9 Tips for Cutting Back on Screen Usage
If you’re like many people, from the moment you wake up in the morning to the moment you go back to sleep at night, screens are a huge part of your life. On a typical day, we might check out our smartphones in bed, move to a laptop computer in the coffee shop, then jump on a desktop computer at work. We stare, text, IM, tweet, and share all day, sometimes without really thinking much about it, then we entertain ourselves by watching videos and doing online shopping.
We’re always on our devices. And that’s not idle speculation. According to research from The Neilsen Corporation, the average adult in the U.S. spends nearly 11 hours a day interacting with media1. That’s a lot of time spent staring at screens, which can naturally lead to red, dry, and tired eyes—part of the medical condition known as “digital eye strain.”
Of course, too much screen time can have an effect on our mental health as well. In a survey by the American Psychological Association, 18% of adults in the U.S see technology as a significant source of stress.2
Since technology is so ingrained in our lives, we’re probably not going to go cold turkey and ditch all of our devices. But if you’re interested in cutting back on your screen time and seeing what effects that has on your eye health—and your mental health—here are some actions you can try:
1. Take scheduled breaks from your screens during your day. Go for a walk, do some stretches, hop in the bathtub for a soak, brew a hot beverage, or get lunch or a snack. Use your calendar or alarm feature to remind yourself to get out; you’ll feel refreshed and rejuvenated. But whatever you do, leave your phone behind, or else, you might end up checking to-do lists or cat videos!
2. Dumb down your phone. Downgrade your smartphone to a simpler phone with no apps. This restricts your phone usage to calling and texting. Or if you absolutely can’t part with your smartphone, get rid of all unnecessary apps, and only keep the ones you actually use.
3. Turn off your phone at designated times of the day. Dinnertime is an especially good time to disconnect from your phone and connect with others close to you. The average person checks their phone 63 times a day,3 so make sure you aren’t the distracted diner constantly picking up their phone between bites.
In fact, research has shown that the mere presence of a smartphone during a conversation, even if it’s not being actively used, can decrease the quality of that interaction, and can even reduce the levels of empathy (a phenomenon dubbed the “iPhone effect.”)4 Enjoy your food and your conversations instead!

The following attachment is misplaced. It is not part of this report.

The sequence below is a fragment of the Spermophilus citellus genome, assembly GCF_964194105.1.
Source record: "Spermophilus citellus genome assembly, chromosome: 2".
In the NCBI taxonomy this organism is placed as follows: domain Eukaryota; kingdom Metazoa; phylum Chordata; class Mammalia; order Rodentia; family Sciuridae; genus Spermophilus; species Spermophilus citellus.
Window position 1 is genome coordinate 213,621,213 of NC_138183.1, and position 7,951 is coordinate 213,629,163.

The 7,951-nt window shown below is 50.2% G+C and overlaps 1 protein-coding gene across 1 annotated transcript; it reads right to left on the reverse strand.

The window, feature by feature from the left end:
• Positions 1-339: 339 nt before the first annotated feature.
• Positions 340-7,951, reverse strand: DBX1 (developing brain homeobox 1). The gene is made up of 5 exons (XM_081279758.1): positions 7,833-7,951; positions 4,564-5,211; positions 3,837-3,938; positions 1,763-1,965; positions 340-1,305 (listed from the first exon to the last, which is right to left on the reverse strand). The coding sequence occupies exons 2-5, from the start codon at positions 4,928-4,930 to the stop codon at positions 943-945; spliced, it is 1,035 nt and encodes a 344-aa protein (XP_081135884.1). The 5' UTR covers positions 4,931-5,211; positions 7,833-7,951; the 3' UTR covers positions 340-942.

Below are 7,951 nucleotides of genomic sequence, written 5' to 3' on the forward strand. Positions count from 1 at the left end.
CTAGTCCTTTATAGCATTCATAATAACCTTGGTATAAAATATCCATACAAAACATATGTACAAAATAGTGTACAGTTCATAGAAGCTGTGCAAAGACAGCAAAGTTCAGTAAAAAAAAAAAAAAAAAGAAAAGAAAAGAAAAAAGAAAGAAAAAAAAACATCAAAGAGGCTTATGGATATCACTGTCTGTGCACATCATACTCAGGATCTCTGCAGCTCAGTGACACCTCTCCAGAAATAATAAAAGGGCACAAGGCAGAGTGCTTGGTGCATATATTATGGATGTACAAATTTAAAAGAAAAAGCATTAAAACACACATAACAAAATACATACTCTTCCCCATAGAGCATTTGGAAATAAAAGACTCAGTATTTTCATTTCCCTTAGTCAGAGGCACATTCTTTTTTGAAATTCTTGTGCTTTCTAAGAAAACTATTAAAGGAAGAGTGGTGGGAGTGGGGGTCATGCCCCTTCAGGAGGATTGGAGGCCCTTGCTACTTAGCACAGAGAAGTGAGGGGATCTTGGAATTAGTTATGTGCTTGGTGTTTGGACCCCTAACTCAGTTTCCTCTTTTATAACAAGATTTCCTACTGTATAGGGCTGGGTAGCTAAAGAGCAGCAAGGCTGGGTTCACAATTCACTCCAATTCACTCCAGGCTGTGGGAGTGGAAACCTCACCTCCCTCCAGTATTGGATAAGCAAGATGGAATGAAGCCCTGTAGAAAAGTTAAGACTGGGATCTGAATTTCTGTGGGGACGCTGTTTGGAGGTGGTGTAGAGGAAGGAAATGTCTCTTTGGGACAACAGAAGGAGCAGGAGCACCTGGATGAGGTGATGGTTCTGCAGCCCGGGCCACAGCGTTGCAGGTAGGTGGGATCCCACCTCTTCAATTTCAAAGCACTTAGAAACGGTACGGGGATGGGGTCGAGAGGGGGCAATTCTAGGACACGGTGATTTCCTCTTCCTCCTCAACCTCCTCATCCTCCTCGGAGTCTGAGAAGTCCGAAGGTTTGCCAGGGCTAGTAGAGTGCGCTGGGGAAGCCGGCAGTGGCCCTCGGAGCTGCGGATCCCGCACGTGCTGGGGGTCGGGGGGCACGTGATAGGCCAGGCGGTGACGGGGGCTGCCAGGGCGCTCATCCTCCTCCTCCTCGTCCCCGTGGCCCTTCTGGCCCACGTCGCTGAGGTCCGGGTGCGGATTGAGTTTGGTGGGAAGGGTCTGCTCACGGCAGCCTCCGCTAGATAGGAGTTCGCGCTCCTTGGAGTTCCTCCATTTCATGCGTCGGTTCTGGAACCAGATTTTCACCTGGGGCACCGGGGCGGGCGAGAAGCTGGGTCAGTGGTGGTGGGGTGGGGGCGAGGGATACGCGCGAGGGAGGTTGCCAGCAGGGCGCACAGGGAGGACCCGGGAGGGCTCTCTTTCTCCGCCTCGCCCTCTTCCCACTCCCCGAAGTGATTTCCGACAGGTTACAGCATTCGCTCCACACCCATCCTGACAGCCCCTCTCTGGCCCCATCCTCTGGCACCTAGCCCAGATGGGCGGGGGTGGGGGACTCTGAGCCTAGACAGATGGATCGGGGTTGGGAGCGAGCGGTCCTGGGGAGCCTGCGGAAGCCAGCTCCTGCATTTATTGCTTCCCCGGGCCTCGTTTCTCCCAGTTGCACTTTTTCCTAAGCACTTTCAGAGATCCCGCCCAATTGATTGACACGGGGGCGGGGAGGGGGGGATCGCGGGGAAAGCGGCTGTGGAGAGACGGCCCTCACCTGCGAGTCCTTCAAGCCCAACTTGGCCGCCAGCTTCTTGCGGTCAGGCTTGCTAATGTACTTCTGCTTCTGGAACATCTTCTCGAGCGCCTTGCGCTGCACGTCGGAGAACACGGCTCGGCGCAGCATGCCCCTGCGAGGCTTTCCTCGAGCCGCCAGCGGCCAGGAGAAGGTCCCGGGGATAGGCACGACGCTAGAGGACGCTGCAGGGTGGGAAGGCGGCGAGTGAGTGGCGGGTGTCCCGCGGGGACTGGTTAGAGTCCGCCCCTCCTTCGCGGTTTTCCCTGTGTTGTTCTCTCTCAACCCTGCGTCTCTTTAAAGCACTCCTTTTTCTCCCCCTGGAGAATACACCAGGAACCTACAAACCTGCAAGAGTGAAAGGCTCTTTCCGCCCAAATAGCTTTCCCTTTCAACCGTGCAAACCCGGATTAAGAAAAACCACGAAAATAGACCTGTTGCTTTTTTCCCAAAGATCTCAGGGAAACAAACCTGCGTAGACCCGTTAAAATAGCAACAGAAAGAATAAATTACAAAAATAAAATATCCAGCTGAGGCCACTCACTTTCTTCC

4. Turn off your notifications, especially social media apps. The constant pinging of all those alerts can definitely hijack your attention. Most, if not all, of them are unnecessary. Schedule certain times of the day to check your communications, such as lunch time. Stay up-to-date on your terms.
Research has shown that limiting your social media interactions to 30 minutes per day can significantly improve your mood and well being,5 so start by eliminating those pesky, attention-grabbing alerts!
5. Read a book when times are slow. Instead of checking your phone to kill time and avoid boredom, carry a book with you and read a few pages. This can be a sweet reward for your efforts to decrease screen time.
6. Use the tools that are built into your smartphone to manage your screen time. For example, if you have an iPhone, you can take advantage of Do Not Disturb, which silences calls, notifications, and alerts during times that you’ve set. You can also use Screen Time to monitor how much time you’re devoting to your digital device.
7. Have certain areas of your home that are phone-free zones. Pick a room, such as the bathroom, and decide that you’re not bringing your phone there. Keeping the phone out of the bedroom, for example, can help you get a better night’s sleep, because you won’t be tempted to stay awake scrolling. Keep the phone charger in a different room.
8. Spend time in nature. It feels good, allows you to get some exercise, and gets you away from digital devices. Hiking, biking, paddling, camping; whatever you choose, get out! And one nice side effect is that you might be out of range of cellular networks and the Internet, so you’ll be less tempted to see what’s happening online.
9. Don’t go to bed or wake up with your phone. Set a curfew at night, and cut yourself off from device use at a certain time. In the morning, give your brain plenty of time to wake up before jumping online.
We get that cutting back on screen time can be difficult. If you’re still having trouble, at least you can soothe your digital eye strain symptoms—including redness, dryness, and irritation—with Rohto® Digi Eye® eye drops.